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I don't know what you mean by "with linear model" in the title, but here's code that generates a toy dataset and replicates your plot. library(tidyverse) x<-crossing(year=paste("Year", 1:3), avg=c("Above 4.0", "Below 4.0")) x$dat<-replicate(6, tibble(wrkday=runif(100, 1000, 2000))) x %>% unnest(dat) %>% ggplot(aes(dat)) + geom_histogram(... 3 What you can do is creating another dataset with the mean and mean±stdev grouped by Tier. Then you can use that in geom_hline and ggplot will pick up facets from Tier. See below; library(dplyr) library(tidyr) library(ggplot2) Interactions %>% group_by(Tier) %>% summarise(mean = mean(TotalInteractions), mean-stdev = sum(mean(... 3 Two alternative way are a density plot for each hour and level plot of hour and factorized value. I'm showing ganarated data with two different unified distribution (for day and night hours) Densityplot library(lattice) xy <- densityplot(~ value, groups = hour , plot.points=FALSE, data = df, scales=list(x=list(rot=90, cex= .9 ),y=list(cex=.9)),... 3 Change Year to a factor and add group=1: g <- ggplot(Total_Emmisssions,aes(x=factor(Year), y=Emissions, colour=Type, group=1)) you can leave the rest the same (you'll also prbly want to change the xlab). 3 something like this might work: library(plyr) # initialize All_Data around here dlply(All_Data, 'Identifier', function(dataSubset) { g <- ggplot(dataSubset) + geom_point(mapping =aes(SampleDate, Total.Result)) + ylim(0,20000) file_name <- paste0("Scatter_", unique(dataSubset$Identifier), ".tiff", sep="") ggsave(file_name,g) }) (I didn't test ...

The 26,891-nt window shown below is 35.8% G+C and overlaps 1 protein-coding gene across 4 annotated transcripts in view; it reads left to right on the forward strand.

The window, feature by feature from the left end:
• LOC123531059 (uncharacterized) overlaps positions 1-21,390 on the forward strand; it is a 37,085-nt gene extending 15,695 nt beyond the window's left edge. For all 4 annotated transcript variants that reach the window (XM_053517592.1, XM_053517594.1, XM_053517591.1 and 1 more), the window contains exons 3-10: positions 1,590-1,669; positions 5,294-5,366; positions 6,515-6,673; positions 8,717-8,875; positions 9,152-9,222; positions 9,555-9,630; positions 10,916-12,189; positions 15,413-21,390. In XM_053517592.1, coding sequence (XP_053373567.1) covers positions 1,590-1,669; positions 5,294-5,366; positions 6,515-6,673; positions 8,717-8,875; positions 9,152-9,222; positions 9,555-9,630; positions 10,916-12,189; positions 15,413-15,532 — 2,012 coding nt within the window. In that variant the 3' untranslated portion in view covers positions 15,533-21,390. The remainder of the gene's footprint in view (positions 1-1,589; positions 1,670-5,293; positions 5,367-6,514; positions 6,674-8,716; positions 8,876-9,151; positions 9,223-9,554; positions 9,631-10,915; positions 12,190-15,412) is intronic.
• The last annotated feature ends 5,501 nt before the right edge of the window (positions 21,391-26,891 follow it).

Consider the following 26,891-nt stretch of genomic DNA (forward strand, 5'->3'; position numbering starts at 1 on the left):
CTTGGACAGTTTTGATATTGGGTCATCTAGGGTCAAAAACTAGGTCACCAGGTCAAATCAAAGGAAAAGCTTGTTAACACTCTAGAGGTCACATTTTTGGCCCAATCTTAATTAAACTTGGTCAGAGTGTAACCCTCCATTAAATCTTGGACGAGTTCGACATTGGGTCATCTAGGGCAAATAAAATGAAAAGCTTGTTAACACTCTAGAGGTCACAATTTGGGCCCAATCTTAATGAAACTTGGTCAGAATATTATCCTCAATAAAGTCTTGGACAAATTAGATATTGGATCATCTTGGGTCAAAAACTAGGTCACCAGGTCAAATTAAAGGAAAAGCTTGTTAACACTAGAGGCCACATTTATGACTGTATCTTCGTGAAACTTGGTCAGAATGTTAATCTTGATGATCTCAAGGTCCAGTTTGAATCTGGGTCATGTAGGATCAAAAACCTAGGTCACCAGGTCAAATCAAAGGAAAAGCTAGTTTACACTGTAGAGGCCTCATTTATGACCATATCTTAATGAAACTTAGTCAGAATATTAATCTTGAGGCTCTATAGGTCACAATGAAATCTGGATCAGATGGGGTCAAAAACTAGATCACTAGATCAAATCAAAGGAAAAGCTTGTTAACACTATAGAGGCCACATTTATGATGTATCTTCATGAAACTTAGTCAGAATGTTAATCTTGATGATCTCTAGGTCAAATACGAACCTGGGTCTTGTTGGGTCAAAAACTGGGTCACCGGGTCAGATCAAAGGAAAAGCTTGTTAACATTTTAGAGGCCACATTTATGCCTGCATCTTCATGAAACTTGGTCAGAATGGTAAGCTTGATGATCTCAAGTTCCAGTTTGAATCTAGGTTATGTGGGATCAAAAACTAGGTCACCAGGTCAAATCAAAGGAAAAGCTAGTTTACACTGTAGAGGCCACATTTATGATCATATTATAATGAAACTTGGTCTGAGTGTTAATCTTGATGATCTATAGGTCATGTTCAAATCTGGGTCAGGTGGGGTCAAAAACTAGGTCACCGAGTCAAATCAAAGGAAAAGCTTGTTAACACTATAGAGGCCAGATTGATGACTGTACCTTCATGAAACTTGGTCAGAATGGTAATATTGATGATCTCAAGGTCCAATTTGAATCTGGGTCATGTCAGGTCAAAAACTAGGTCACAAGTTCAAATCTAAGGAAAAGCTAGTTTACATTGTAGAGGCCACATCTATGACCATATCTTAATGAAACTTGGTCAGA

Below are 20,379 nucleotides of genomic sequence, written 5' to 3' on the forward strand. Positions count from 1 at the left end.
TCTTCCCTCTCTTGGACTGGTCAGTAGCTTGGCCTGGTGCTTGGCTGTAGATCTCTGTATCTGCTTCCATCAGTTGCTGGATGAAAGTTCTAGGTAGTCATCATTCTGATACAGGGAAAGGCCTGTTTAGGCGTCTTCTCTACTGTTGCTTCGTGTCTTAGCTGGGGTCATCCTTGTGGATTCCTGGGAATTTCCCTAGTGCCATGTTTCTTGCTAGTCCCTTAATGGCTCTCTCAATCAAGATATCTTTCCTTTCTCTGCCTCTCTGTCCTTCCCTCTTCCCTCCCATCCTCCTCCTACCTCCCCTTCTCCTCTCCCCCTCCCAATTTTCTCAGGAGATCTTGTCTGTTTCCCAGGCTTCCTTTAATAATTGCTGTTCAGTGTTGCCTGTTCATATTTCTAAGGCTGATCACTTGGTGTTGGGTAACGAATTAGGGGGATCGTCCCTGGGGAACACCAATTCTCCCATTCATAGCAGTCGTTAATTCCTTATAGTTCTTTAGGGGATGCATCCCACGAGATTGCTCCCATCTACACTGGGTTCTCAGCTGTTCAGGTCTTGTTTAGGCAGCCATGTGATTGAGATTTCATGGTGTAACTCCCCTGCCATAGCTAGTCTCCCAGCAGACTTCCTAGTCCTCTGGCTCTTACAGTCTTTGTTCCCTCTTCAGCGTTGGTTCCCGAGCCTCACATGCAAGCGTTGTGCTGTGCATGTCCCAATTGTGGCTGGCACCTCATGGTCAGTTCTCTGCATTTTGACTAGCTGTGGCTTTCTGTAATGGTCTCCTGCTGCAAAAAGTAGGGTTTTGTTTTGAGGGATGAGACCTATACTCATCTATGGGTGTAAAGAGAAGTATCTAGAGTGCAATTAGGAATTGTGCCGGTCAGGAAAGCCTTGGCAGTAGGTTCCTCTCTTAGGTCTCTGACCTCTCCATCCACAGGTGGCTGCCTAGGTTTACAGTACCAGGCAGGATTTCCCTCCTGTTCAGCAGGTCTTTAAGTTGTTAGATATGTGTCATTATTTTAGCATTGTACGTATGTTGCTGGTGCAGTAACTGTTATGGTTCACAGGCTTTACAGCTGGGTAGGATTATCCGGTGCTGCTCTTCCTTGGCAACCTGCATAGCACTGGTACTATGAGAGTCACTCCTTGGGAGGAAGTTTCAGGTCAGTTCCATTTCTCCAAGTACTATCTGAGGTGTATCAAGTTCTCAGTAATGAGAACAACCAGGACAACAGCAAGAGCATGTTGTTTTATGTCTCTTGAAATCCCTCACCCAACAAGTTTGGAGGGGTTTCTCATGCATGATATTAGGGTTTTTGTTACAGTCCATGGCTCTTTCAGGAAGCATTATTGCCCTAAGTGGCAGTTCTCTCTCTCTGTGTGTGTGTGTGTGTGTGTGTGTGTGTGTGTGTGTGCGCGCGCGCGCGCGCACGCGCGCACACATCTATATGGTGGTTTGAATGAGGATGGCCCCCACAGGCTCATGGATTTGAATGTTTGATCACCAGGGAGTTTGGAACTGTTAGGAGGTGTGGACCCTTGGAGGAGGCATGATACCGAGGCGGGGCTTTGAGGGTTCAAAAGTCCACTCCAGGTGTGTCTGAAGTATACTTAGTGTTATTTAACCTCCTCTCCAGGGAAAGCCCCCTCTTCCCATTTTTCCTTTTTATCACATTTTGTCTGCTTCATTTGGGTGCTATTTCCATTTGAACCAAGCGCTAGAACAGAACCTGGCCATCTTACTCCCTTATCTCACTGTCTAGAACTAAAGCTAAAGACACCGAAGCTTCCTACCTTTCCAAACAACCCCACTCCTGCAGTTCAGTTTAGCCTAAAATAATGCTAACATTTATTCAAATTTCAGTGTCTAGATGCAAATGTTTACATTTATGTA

2